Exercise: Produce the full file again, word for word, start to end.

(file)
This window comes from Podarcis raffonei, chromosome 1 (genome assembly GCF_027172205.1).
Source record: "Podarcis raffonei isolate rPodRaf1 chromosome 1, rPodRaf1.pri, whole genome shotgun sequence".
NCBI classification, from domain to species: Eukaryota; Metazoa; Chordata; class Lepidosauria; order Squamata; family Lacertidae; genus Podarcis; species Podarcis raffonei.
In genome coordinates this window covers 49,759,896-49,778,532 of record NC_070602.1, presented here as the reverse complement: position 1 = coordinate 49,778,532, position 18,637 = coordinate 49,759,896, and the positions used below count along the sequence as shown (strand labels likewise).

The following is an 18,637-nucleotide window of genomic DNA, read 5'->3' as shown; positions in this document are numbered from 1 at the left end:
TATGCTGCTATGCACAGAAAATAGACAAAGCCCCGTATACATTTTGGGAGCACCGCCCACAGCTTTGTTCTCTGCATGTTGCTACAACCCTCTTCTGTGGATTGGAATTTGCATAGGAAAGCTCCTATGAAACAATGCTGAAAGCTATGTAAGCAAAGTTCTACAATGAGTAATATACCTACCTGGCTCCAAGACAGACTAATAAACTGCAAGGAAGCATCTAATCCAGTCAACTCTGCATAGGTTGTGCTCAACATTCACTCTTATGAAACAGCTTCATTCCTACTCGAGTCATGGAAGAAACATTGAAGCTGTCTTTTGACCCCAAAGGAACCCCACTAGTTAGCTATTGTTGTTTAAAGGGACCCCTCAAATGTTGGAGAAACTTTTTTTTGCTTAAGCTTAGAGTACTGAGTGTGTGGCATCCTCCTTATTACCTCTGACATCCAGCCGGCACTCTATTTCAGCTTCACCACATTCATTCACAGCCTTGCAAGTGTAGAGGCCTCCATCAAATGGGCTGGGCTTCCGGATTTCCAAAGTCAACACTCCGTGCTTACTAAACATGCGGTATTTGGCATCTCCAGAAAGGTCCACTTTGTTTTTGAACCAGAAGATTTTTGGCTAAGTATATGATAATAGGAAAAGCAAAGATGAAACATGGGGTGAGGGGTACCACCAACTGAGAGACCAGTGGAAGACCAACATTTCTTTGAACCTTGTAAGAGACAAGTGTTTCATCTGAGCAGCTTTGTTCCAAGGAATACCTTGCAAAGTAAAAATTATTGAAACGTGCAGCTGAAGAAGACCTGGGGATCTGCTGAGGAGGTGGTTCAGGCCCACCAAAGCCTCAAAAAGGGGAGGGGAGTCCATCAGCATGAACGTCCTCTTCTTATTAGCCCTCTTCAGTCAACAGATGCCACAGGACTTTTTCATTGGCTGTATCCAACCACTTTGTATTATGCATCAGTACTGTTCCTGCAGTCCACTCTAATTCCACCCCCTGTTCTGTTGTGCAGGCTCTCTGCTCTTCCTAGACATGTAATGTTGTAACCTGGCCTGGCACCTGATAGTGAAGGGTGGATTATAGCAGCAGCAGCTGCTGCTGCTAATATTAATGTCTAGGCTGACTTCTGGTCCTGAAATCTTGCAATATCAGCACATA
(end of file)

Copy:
This window comes from Podarcis raffonei, chromosome 1 (genome assembly GCF_027172205.1).
Source record: "Podarcis raffonei isolate rPodRaf1 chromosome 1, rPodRaf1.pri, whole genome shotgun sequence".
NCBI classification, from domain to species: Eukaryota; Metazoa; Chordata; class Lepidosauria; order Squamata; family Lacertidae; genus Podarcis; species Podarcis raffonei.
In genome coordinates this window covers 49,759,896-49,778,532 of record NC_070602.1, presented here as the reverse complement: position 1 = coordinate 49,778,532, position 18,637 = coordinate 49,759,896, and the positions used below count along the sequence as shown (strand labels likewise).

The following is an 18,637-nucleotide window of genomic DNA, read 5'->3' as shown; positions in this document are numbered from 1 at the left end:
TATGCTGCTATGCACAGAAAATAGACAAAGCCCCGTATACATTTTGGGAGCACCGCCCACAGCTTTGTTCTCTGCATGTTGCTACAACCCTCTTCTGTGGATTGGAATTTGCATAGGAAAGCTCCTATGAAACAATGCTGAAAGCTATGTAAGCAAAGTTCTACAATGAGTAATATACCTACCTGGCTCCAAGACAGACTAATAAACTGCAAGGAAGCATCTAATCCAGTCAACTCTGCATAGGTTGTGCTCAACATTCACTCTTATGAAACAGCTTCATTCCTACTCGAGTCATGGAAGAAACATTGAAGCTGTCTTTTGACCCCAAAGGAACCCCACTAGTTAGCTATTGTTGTTTAAAGGGACCCCTCAAATGTTGGAGAAACTTTTTTTTGCTTAAGCTTAGAGTACTGAGTGTGTGGCATCCTCCTTATTACCTCTGACATCCAGCCGGCACTCTATTTCAGCTTCACCACATTCATTCACAGCCTTGCAAGTGTAGAGGCCTCCATCAAATGGGCTGGGCTTCCGGATTTCCAAAGTCAACACTCCGTGCTTACTAAACATGCGGTATTTGGCATCTCCAGAAAGGTCCACTTTGTTTTTGAACCAGAAGATTTTTGGCTAAGTATATGATAATAGGAAAAGCAAAGATGAAACATGGGGTGAGGGGTACCACCAACTGAGAGACCAGTGGAAGACCAACATTTCTTTGAACCTTGTAAGAGACAAGTGTTTCATCTGAGCAGCTTTGTTCCAAGGAATACCTTGCAAAGTAAAAATTATTGAAACGTGCAGCTGAAGAAGACCTGGGGATCTGCTGAGGAGGTGGTTCAGGCCCACCAAAGCCTCAAAAAGGGGAGGGGAGTCCATCAGCATGAACGTCCTCTTCTTATTAGCCCTCTTCAGTCAACAGATGCCACAGGACTTTTTCATTGGCTGTATCCAACCACTTTGTATTATGCATCAGTACTGTTCCTGCAGTCCACTCTAATTCCACCCCCTGTTCTGTTGTGCAGGCTCTCTGCTCTTCCTAGACATGTAATGTTGTAACCTGGCCTGGCACCTGATAGTGAAGGGTGGATTATAGCAGCAGCAGCTGCTGCTGCTAATATTAATGTCTAGGCTGACTTCTGGTCCTGAAATCTTGCAATATCAGCACATA